ICARDA trainings: capacity-building efforts for long-term impact

Published Date
May 10, 2017
Published by
ICARDA Communication Team

ICARDA is consistently engaged in capacity development of more than 7,000 mid-career national research staff via state-of-the art training opportunities. ICARDA’s capacity development efforts are also contributing to the improvement of livelihoods and food security in other resource-poor and dry areas. The training course on Geoinformatics Applications in an Integrated Watershed Management and Open Data Kit was conducted for NARS and ICARDA staff working in Afghanistan programs on 9-13 April 2017 in Amman, Jordan.

“The purpose of the training was to help build the capacity of ICARDA staff and NARS scientists in understanding the basics of the geoinformatics science, technology and applications in watershed mapping and management, as well as technological advances in electronic field surveys and data collection using open data kits and mobile apps,” said Dr. Chandrashekhar Biradar, head of ICARDA Geoinformatics Unit. “This short-term program provided hands on practical tools to trainees and program colleagues to apply new skills to ongoing and upcoming research projects in Afghanistan.”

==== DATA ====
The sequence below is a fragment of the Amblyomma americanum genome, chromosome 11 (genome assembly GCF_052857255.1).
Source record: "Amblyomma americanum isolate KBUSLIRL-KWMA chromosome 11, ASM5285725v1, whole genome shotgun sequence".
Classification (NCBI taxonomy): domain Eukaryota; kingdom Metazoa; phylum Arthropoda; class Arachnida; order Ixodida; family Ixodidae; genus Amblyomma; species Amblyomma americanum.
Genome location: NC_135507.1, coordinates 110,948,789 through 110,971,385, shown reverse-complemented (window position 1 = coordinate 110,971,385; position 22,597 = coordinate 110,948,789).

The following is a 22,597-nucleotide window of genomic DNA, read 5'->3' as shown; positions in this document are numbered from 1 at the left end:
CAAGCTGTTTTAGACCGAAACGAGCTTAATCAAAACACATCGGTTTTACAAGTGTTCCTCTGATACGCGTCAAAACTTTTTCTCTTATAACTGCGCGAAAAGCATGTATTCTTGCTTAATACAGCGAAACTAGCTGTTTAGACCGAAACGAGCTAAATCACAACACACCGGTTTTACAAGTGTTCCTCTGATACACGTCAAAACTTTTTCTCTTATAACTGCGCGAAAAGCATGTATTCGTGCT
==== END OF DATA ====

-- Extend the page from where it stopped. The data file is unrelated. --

The training was part of the Integrated Catchment Management and Capacity Building for Improving Livelihoods in Afghanistan project, implemented in cooperation with the Australian Government and Australian Center for International Agricultural Research.

The ICARDA-Genetic Resources Section organized a group-training course in Rabat during 17-27 April 2017, aiming at enhancing knowledge on pre-breeding efforts. The course included lectures on genetic resources conservation approaches, genebank management, genepool concept, mining genetic resources using the FIGS approach, barriers to interspecific crosses and the use of molecular and cytogenetic tools to follow up the introgressed genes.

More than 30 researchers attended the training. Practical sessions covered field visits to the ICARDA Marchouch station to see the ongoing interspecific efforts and the derived segregating germplasm, and to Settat Aridoculture center to practice embryo rescue technique. The participants also spent one day on extraction of DNA and running PCR for identifying wheat-rye translocations.

The training is an activity within the project Trait Discovery and Deployment through Mainstreaming the Wild Gene Pool in Barley and Grass Pea Breeding Programs to Adapt to Climate Change funded by the Global Crop Diversity.